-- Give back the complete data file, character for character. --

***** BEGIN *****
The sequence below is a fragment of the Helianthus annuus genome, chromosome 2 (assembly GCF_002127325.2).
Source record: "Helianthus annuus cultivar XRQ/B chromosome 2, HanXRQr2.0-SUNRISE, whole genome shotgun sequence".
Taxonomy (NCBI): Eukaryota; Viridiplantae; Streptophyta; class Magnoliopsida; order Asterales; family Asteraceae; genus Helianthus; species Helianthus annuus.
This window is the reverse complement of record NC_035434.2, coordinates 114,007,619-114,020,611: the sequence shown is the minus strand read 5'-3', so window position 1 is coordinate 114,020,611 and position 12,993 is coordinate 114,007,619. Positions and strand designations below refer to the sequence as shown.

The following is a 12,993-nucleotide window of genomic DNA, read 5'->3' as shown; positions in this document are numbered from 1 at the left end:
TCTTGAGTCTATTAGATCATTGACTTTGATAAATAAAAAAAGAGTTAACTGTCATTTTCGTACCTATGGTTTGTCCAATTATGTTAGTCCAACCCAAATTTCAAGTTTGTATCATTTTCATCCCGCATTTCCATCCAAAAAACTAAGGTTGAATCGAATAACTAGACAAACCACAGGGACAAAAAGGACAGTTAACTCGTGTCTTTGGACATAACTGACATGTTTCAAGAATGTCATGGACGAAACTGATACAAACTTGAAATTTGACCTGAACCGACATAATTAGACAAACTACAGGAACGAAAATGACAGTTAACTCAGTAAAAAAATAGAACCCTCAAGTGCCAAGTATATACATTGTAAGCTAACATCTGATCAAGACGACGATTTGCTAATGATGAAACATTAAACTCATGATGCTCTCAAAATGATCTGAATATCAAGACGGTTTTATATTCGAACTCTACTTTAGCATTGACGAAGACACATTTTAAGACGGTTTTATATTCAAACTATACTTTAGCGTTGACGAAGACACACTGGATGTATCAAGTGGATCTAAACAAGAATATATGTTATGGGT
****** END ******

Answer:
The sequence below is a fragment of the Helianthus annuus genome, chromosome 2 (assembly GCF_002127325.2).
Source record: "Helianthus annuus cultivar XRQ/B chromosome 2, HanXRQr2.0-SUNRISE, whole genome shotgun sequence".
Taxonomy (NCBI): Eukaryota; Viridiplantae; Streptophyta; class Magnoliopsida; order Asterales; family Asteraceae; genus Helianthus; species Helianthus annuus.
This window is the reverse complement of record NC_035434.2, coordinates 114,007,619-114,020,611: the sequence shown is the minus strand read 5'-3', so window position 1 is coordinate 114,020,611 and position 12,993 is coordinate 114,007,619. Positions and strand designations below refer to the sequence as shown.

The following is a 12,993-nucleotide window of genomic DNA, read 5'->3' as shown; positions in this document are numbered from 1 at the left end:
TCTTGAGTCTATTAGATCATTGACTTTGATAAATAAAAAAAGAGTTAACTGTCATTTTCGTACCTATGGTTTGTCCAATTATGTTAGTCCAACCCAAATTTCAAGTTTGTATCATTTTCATCCCGCATTTCCATCCAAAAAACTAAGGTTGAATCGAATAACTAGACAAACCACAGGGACAAAAAGGACAGTTAACTCGTGTCTTTGGACATAACTGACATGTTTCAAGAATGTCATGGACGAAACTGATACAAACTTGAAATTTGACCTGAACCGACATAATTAGACAAACTACAGGAACGAAAATGACAGTTAACTCAGTAAAAAAATAGAACCCTCAAGTGCCAAGTATATACATTGTAAGCTAACATCTGATCAAGACGACGATTTGCTAATGATGAAACATTAAACTCATGATGCTCTCAAAATGATCTGAATATCAAGACGGTTTTATATTCGAACTCTACTTTAGCATTGACGAAGACACATTTTAAGACGGTTTTATATTCAAACTATACTTTAGCGTTGACGAAGACACACTGGATGTATCAAGTGGATCTAAACAAGAATATATGTTATGGGT